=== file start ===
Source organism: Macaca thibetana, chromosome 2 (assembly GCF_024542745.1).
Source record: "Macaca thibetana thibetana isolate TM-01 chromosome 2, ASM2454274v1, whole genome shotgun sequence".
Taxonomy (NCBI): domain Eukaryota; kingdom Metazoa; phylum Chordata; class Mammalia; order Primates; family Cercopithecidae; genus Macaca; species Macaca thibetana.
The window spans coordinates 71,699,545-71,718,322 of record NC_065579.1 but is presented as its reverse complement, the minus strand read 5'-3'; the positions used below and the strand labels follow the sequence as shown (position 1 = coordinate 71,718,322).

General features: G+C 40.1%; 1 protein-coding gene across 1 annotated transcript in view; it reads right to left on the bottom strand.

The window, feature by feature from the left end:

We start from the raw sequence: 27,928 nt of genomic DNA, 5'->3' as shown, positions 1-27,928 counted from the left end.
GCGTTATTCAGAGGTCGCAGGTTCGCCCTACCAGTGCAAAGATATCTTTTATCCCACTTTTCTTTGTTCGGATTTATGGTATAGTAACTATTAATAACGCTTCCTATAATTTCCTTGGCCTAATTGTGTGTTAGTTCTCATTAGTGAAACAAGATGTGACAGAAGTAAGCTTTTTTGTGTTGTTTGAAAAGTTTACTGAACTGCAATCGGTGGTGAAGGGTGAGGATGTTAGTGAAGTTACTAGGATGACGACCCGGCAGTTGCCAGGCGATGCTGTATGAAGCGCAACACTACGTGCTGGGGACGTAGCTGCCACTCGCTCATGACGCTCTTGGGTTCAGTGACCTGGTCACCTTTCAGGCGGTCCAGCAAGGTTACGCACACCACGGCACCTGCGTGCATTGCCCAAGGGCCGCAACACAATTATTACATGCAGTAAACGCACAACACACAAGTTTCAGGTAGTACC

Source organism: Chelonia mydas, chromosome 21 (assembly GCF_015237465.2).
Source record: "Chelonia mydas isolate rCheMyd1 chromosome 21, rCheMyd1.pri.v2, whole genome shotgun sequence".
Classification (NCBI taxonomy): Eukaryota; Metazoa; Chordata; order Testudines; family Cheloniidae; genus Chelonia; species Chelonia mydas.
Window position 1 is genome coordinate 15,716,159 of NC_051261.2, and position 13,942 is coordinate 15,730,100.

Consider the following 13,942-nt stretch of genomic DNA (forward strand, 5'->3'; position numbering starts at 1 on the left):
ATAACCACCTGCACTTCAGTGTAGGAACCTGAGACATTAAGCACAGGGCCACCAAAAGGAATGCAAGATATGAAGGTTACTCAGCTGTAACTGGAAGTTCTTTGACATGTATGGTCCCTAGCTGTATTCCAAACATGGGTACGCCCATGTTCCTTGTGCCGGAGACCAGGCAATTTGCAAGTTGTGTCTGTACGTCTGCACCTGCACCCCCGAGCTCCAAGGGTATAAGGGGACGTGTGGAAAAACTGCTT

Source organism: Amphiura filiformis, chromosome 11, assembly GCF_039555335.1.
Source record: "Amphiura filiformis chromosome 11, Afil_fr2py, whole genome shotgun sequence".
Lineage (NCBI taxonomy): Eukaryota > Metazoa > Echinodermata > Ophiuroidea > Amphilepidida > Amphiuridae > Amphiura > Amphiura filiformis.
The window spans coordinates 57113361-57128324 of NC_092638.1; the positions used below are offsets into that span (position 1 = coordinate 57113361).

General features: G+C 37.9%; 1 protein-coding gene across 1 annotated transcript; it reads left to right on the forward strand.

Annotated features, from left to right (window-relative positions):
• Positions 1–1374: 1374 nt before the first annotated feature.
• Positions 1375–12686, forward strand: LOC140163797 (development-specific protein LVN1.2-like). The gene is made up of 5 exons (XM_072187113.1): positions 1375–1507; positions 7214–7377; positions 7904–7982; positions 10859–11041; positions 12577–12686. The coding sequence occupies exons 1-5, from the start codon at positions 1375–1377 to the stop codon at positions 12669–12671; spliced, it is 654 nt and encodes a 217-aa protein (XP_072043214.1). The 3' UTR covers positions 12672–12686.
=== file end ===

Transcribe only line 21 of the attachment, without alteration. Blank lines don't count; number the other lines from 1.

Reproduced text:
• Positions 1–1374: 1374 nt before the first annotated feature.